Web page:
چرخه های اقتصاد کلان و واکنش بازار سهام به سیاست های پولی
|کد مقاله||سال انتشار||مقاله انگلیسی||ترجمه فارسی||تعداد کلمات|
|26508||2008||11 صفحه PDF||سفارش دهید||محاسبه نشده|
Publisher : Elsevier - Science Direct (الزویر - ساینس دایرکت)
Journal : Journal of Banking & Finance, Volume 32, Issue 12, December 2008, Pages 2606–2616
This paper examines cyclical variation in the effect of Fed policy on the stock market. We find a much stronger response of stock returns to unexpected changes in the federal funds target rate in recession and in tight credit market conditions. Using firm-level data, we also show that firms that face financial constraints are more affected by monetary shocks in tight credit conditions than the relatively unconstrained firms. Overall, the results are consistent with the credit channel of monetary policy transmission.
Few events are watched by market participants with more interest than decisions of the Federal Reserve regarding monetary policy. This interest stems from a significant impact of news about Fed policy on asset prices. For example, Fleming and Remolona (1997) show that federal funds target rate announcements tend to cause large price changes in the US Treasury market. Fair (2002) reports that more than 30% of identifiable events that caused a large immediate price change in the stock market were monetary announcements. Bernanke and Kuttner (2005) show that an unexpected 25-basis point cut in the federal funds target rate leads to a one percent increase in the level of stock prices on average. Policymakers recognize that the stock market is an important conduit of monetary policy that can be used to influence real economic activity. Stock prices affect the real economy through a number of channels. Fluctuations in stock prices affect the firms’ cost of capital and their capacity to raise new capital and invest. Another channel is the wealth effect of stock prices on consumption and economic growth. The first step in each of these channels, however, is the effect of monetary policy on the stock market. A review of FOMC meeting transcripts shows that the Fed officials are often concerned about the possible impact of policy actions on the stock market and the resulting effects on consumption and investment. Therefore, it is important for policy makers to understand what determines the magnitude of the stock market’s reaction to policy moves. This paper argues that there is significant cyclical variation in the impact of monetary policy on stock prices. We show that the size of the response of stock returns to monetary shocks is more than twice as large in recessions and tight credit conditions as in good economic times. This result is important for several reasons. First, the direction of the time variation supports the credit channel of monetary policy transmission using stock market data. Prior evidence on this issue has been mixed.1 Second, our findings contribute to the literature on state dependence in the stock market’s response to macroeconomic news. Andersen et al. (2007) find no evidence of state dependence in the stock market’s response to monetary news. Using a more accurate measure of monetary news, a longer sample period, and multiple proxies for macroeconomic state, we find strong evidence of such state dependence. Finally, our evidence of cyclical variation in the response of stocks to monetary news should be useful to Fed policymakers by helping them predict the effect of a target rate change on the stock market. In further analysis, we use disaggregated firm-level data to examine the response of stock returns to monetary shocks in the cross-section of firms. The results show that the response of stock returns to monetary news over the macroeconomic cycle depends on individual credit characteristics of firms. Specifically, stocks of companies that are likely to be credit constrained react more strongly to monetary news in recessions and in tight credit market conditions than stocks of relatively unconstrained firms. This finding supports the credit channel hypothesis and contributes to the literature by showing how macroeconomic conditions interact with firm characteristics to determine the reaction of stocks to monetary policy moves.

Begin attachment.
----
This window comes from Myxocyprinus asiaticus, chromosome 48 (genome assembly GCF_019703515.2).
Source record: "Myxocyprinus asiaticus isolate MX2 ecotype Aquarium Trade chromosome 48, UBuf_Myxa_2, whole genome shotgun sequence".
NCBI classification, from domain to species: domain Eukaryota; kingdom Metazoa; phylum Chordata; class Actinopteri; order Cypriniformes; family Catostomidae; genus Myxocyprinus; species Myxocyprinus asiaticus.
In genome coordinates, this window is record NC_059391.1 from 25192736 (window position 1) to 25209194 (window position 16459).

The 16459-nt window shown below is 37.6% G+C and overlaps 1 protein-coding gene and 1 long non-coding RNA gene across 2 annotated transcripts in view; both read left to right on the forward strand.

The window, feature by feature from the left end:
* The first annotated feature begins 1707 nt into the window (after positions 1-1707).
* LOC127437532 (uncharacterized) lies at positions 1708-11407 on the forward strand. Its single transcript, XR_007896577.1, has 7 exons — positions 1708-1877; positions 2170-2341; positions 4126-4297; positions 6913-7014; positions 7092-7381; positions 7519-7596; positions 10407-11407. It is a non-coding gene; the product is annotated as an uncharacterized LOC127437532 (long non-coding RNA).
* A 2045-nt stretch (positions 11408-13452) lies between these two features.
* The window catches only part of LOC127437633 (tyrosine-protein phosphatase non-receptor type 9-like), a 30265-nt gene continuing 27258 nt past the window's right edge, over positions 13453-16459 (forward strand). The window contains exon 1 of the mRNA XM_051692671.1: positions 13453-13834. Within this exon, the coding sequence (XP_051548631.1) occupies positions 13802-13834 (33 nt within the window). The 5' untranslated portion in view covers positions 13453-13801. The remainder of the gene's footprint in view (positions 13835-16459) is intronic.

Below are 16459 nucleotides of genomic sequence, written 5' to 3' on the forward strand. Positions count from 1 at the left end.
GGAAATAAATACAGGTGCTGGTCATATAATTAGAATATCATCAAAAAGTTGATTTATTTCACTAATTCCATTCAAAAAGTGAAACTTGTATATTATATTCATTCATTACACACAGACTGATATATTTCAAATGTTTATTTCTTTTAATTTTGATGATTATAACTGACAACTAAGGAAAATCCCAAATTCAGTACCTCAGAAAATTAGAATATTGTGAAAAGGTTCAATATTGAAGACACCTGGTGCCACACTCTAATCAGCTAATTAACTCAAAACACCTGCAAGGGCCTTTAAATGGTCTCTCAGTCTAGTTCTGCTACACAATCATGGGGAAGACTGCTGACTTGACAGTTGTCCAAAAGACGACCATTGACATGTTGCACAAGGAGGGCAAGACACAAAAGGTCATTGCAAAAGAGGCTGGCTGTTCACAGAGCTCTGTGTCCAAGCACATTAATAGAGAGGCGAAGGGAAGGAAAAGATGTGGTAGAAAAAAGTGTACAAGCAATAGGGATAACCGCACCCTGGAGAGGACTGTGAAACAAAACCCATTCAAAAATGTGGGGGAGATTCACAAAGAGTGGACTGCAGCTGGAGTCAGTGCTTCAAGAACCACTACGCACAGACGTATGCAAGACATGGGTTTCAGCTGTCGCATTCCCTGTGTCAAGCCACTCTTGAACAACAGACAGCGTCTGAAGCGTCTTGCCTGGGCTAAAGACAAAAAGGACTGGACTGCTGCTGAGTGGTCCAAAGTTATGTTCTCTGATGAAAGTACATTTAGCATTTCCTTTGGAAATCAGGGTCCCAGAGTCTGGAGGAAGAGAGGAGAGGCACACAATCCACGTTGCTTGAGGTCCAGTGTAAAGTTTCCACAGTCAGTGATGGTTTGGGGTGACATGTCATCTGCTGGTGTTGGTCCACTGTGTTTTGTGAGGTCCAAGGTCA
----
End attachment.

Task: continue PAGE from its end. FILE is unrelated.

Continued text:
نتیجه گیری انگلیسی
This study examines whether and how the effect of monetary policy on stock returns varies with the cyclical forces of the economy. We find that the effect of unexpected changes in the fed funds target rate on stock returns depends on the state of the business cycle and on credit market conditions. Specifically, the response of stocks to monetary news is at least twice as large in recessions and tight credit conditions as in good economic times. We also show that financially constrained firms respond more than relatively unconstrained firms to monetary shocks in adverse macroeconomic conditions. This result supports the credit channel by showing that macroeconomic cycles interact with firm-specific financial characteristics to determine the effect of monetary shocks on stock returns.